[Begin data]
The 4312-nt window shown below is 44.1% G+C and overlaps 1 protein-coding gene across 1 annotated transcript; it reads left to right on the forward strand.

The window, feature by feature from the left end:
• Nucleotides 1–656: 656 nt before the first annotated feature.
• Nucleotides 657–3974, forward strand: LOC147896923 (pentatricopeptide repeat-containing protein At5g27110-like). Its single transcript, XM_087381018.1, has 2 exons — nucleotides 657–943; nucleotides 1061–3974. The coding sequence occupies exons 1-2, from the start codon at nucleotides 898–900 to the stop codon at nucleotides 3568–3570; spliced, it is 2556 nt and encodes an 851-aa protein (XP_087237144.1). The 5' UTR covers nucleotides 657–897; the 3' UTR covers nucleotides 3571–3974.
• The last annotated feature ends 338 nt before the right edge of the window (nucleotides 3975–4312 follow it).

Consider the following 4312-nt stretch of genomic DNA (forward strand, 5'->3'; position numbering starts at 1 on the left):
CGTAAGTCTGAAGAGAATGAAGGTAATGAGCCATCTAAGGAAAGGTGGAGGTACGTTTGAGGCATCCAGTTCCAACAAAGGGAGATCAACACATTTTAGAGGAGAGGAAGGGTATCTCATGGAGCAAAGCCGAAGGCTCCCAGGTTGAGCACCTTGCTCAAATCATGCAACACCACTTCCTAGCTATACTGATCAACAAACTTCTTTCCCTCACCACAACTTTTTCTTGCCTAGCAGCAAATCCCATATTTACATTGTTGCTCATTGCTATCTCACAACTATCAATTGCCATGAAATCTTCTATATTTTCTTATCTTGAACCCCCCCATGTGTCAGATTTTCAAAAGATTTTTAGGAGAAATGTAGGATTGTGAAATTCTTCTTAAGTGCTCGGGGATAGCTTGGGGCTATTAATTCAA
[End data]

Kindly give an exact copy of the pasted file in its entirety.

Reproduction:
The 4312-nt window shown below is 44.1% G+C and overlaps 1 protein-coding gene across 1 annotated transcript; it reads left to right on the forward strand.

The window, feature by feature from the left end:
• Nucleotides 1–656: 656 nt before the first annotated feature.
• Nucleotides 657–3974, forward strand: LOC147896923 (pentatricopeptide repeat-containing protein At5g27110-like). Its single transcript, XM_087381018.1, has 2 exons — nucleotides 657–943; nucleotides 1061–3974. The coding sequence occupies exons 1-2, from the start codon at nucleotides 898–900 to the stop codon at nucleotides 3568–3570; spliced, it is 2556 nt and encodes an 851-aa protein (XP_087237144.1). The 5' UTR covers nucleotides 657–897; the 3' UTR covers nucleotides 3571–3974.
• The last annotated feature ends 338 nt before the right edge of the window (nucleotides 3975–4312 follow it).

Consider the following 4312-nt stretch of genomic DNA (forward strand, 5'->3'; position numbering starts at 1 on the left):
CGTAAGTCTGAAGAGAATGAAGGTAATGAGCCATCTAAGGAAAGGTGGAGGTACGTTTGAGGCATCCAGTTCCAACAAAGGGAGATCAACACATTTTAGAGGAGAGGAAGGGTATCTCATGGAGCAAAGCCGAAGGCTCCCAGGTTGAGCACCTTGCTCAAATCATGCAACACCACTTCCTAGCTATACTGATCAACAAACTTCTTTCCCTCACCACAACTTTTTCTTGCCTAGCAGCAAATCCCATATTTACATTGTTGCTCATTGCTATCTCACAACTATCAATTGCCATGAAATCTTCTATATTTTCTTATCTTGAACCCCCCCATGTGTCAGATTTTCAAAAGATTTTTAGGAGAAATGTAGGATTGTGAAATTCTTCTTAAGTGCTCGGGGATAGCTTGGGGCTATTAATTCAA